Before we get started, I want to warn you this post is going to be about the sexual abuse (but laced with tremendous hope!).  If this is a subject you can’t read about at this point and need to leave, I understand. Blessing on you and see you next post.

Mary DeMuth is spearheading an exciting project called Not Marked for survivors of sexual abuse and those who love them.  Color me surprised, but as a well published author, publishing houses were scared off by the subject, wished her well but wouldn’t touch it. In this day and age, doesn’t that surprise you?!

Without further ado, here’s Mary.

Some reading this won’t know part of your back story. Could you share a bit of it?

Forty one years ago, two neighborhood boys, brothers, offered my babysitter some free time. They’d take me out in the neighborhood and play with me. I imagined the swing set at my elementary school, or maybe a walk on the beach. But what they wanted was something I didn’t want to give. For months during my kindergarten year, they stole bits and pieces of me. I eventually told my babysitter, but she chose not to protect me. I learned how to sleep in order to protect myself. We moved away from that neighborhood and those awful boys at the end of that year, but the scarring remained.

You’ve written about the sexual abuse you experienced in other places. Share the impetus for Not Marked.

I shared my story in Thin Places, but have never shared in book length form HOW I moved from marked to not marked. This is part story, part healing journey. It’s a book about moving from surviving to thriving by someone who has been in the trenches.

We all know people who have been sexually abused, and therefore, each of us has been touched by it. Part of your dream for Not Marked is to be a resource for those, like your husband Patrick, who have not experienced sexual abuse themselves. Could Patrick share one of the ways he has been influenced by your abuse?

This is an excerpt from the book:
I am thankful that as Mary grew up God did protect her from the effects of her abuse. She did not get into alcohol or drugs as a kid. She was not promiscuous or rebellious. But that doesn’t mean she was whole when I met her. She had deep wounds, deeper than even I was aware. She was on the path to healing, which, if we had met sooner in life probably would have scared me off. The path to healing is one of endurance and peeling back layer by layer. I am thankful that God saw fit to allow me to walk that path with her, because it has caused me to be a conduit of that healing.

You and I are people who believe deeply and fiercely in redemption. Awful things will happen, but no place is unattainable to Jesus. What hope will this book offer to those who have experienced sexual abuse.

Mainly that you don’t have to live as a victim, seeing everything in life through the lenses of sexual abuse. It is possible to have an amazing life. My hope is that we’ll see an army of healed sexual abuse victims daring to help the myriads of people who are victimized this way.

Print on demand (POD) and self-publishing seem to be the rage these days. Why go the route of raising money for this project?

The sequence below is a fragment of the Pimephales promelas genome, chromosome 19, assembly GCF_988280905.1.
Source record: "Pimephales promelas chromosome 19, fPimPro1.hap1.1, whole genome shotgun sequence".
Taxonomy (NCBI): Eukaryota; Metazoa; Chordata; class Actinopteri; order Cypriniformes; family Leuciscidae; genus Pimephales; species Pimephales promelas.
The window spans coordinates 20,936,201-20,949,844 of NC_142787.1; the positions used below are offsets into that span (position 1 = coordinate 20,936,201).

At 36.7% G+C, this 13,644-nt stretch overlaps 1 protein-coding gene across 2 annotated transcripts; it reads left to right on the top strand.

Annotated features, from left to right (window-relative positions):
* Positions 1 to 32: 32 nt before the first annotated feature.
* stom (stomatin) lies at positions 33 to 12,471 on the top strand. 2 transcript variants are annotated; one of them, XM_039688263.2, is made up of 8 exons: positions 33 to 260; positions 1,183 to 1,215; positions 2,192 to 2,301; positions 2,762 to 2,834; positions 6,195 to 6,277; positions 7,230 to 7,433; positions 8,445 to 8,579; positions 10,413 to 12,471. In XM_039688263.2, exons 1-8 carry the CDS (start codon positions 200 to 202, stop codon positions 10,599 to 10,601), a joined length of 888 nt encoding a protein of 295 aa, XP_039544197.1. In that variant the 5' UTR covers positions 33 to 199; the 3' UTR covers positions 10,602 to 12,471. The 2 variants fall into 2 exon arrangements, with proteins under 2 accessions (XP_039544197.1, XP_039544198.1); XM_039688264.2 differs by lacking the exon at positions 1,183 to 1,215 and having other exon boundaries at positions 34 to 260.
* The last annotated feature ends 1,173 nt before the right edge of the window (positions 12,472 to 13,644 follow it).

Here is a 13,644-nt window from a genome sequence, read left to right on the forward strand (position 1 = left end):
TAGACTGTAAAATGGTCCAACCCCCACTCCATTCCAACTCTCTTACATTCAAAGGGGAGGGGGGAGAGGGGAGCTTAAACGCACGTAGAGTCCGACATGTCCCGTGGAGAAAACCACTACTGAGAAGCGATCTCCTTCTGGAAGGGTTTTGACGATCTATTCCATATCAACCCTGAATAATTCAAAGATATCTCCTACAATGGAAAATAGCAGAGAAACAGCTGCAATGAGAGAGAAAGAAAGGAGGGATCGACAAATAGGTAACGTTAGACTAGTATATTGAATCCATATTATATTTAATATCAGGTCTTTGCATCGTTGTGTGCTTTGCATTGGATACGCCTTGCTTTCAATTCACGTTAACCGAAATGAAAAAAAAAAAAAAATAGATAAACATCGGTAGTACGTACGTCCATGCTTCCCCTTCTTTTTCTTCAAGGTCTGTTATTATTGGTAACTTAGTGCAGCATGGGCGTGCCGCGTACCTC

My traditional publishers didn’t want to publish the book. It’s pretty risky when you write about sex and sexual abuse with a Christian worldview. But I knew this book needed to be in the hands of those who have suffered twice—once for the abuse, then twice for how that abuse affects you the rest of your life. So I decided to self-publish it with the help of Indiegogo. Indiegogo is a crowd funding site that helps creatives fund their projects. It’s like having a patron of the arts, except that the patron is not one rich person, but many average folks who are passionate about your project. I wrote about that on this blog post:

Mary, thanks for sharing yourself, your story, and your project!


If you would like to learn more (there is a very cool website) and/or financially support this project, check it out at This project has reached the first goal, so the book is a definite go! There are now additional goals like an audio book. Isn’t it encouraging to know {and be reminded} about these kind of projects and the hope that is offered through Jesus that we don’t have to be marked by sin done to us?

Leave A Comment

  1. Mary DeMuth (@MaryDeMuth) September 14, 2013 at 7:32 pm - Reply

    Thank you so much for having me here! I’m humbled. I’ll tweet about the post on Monday. You are a blessing.

    • Avatar photo
      Amy September 15, 2013 at 1:21 pm - Reply

      And we are grateful you’re here sharing an important message!

  2. Mark Allman September 17, 2013 at 10:09 am - Reply

    Thanks for bringing this to our attention. I feel grateful that I can be a part of what Mary is doing.

    • Avatar photo
      Amy September 17, 2013 at 4:53 pm - Reply

      Thanks Mark, I’m glad to be a part of it too … this kind of resource is (sadly) needed! Oh for the day when it isn’t!

  3. […] Not Marked an interview with Mary DeMuth […]

  4. […] Not Marked an interview with Mary DeMuth ( […]

  5. […] you’re wondering where you heard Mary’s name before, she’s the author of Not Marked — helping survivors of sexual abuse (and their friends). A version of this post first […]

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